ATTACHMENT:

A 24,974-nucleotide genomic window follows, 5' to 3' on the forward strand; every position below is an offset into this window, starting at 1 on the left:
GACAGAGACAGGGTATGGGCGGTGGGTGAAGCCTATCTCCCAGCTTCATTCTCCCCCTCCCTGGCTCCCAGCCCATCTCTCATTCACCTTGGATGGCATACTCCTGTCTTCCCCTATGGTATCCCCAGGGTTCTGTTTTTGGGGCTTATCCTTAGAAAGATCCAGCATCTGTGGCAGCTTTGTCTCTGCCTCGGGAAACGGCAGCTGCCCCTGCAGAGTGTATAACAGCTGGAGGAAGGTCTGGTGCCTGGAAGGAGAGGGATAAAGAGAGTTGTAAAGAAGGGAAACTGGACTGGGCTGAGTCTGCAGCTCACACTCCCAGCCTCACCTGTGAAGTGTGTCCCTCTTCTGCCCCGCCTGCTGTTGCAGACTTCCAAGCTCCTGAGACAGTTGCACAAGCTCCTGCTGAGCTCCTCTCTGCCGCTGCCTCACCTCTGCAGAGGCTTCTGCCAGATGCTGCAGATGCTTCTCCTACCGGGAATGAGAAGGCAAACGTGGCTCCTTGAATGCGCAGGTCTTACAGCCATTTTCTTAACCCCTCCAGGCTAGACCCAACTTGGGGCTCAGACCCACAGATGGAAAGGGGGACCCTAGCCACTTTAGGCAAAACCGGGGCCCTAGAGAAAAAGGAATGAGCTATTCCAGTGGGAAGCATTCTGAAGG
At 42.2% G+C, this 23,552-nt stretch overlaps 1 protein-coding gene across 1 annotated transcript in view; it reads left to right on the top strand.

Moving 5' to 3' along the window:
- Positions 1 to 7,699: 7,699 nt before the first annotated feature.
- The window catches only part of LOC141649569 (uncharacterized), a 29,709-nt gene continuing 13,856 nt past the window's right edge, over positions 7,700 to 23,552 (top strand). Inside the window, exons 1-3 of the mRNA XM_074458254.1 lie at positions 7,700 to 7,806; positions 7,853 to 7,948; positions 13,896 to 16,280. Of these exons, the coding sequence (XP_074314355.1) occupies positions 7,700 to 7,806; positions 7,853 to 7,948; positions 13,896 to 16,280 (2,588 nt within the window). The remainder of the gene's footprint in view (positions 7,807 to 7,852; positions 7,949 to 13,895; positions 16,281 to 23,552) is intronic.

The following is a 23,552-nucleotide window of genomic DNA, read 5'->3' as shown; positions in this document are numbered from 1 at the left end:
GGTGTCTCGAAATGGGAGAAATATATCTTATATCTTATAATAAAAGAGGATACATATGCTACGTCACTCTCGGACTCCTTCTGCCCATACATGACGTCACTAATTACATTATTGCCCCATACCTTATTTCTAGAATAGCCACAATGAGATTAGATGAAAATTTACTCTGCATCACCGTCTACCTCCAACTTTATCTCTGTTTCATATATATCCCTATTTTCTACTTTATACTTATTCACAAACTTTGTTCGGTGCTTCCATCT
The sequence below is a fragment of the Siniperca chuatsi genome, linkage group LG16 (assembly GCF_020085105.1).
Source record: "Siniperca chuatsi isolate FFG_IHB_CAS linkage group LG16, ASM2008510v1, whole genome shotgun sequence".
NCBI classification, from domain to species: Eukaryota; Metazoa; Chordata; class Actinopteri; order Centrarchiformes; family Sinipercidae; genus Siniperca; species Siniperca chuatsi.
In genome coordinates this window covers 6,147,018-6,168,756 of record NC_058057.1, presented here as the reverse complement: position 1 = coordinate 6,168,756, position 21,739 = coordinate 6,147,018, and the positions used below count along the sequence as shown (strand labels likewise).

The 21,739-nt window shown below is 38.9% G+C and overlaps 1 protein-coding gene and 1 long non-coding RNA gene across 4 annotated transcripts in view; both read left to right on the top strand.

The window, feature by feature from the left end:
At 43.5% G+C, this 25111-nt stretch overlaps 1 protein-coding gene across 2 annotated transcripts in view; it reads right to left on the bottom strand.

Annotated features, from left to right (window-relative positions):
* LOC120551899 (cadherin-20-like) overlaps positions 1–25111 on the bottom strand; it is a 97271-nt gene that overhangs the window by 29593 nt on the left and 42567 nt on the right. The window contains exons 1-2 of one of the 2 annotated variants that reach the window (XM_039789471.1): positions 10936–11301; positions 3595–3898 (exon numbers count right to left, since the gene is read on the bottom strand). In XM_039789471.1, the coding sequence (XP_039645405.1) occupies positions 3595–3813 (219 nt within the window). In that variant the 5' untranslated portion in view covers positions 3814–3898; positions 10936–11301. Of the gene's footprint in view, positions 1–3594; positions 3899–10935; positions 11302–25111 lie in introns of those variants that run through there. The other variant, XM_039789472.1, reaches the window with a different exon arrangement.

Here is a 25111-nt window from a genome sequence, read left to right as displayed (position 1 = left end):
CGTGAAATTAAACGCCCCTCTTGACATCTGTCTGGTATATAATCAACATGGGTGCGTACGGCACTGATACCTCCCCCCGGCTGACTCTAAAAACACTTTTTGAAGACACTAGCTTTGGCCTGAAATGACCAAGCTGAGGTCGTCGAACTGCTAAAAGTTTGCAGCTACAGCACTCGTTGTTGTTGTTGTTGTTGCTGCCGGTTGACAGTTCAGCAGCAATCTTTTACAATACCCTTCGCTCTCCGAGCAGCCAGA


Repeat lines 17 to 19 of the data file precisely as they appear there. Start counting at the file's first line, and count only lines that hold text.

* LOC120551899 (cadherin-20-like) overlaps positions 1–25111 on the bottom strand; it is a 97271-nt gene that overhangs the window by 29593 nt on the left and 42567 nt on the right. The window contains exons 1-2 of one of the 2 annotated variants that reach the window (XM_039789471.1): positions 10936–11301; positions 3595–3898 (exon numbers count right to left, since the gene is read on the bottom strand). In XM_039789471.1, the coding sequence (XP_039645405.1) occupies positions 3595–3813 (219 nt within the window). In that variant the 5' untranslated portion in view covers positions 3814–3898; positions 10936–11301. Of the gene's footprint in view, positions 1–3594; positions 3899–10935; positions 11302–25111 lie in introns of those variants that run through there. The other variant, XM_039789472.1, reaches the window with a different exon arrangement.

Here is a 25111-nt window from a genome sequence, read left to right as displayed (position 1 = left end):
CGTGAAATTAAACGCCCCTCTTGACATCTGTCTGGTATATAATCAACATGGGTGCGTACGGCACTGATACCTCCCCCCGGCTGACTCTAAAAACACTTTTTGAAGACACTAGCTTTGGCCTGAAATGACCAAGCTGAGGTCGTCGAACTGCTAAAAGTTTGCAGCTACAGCACTCGTTGTTGTTGTTGTTGTTGCTGCCGGTTGACAGTTCAGCAGCAATCTTTTACAATACCCTTCGCTCTCCGAGCAGCCAGA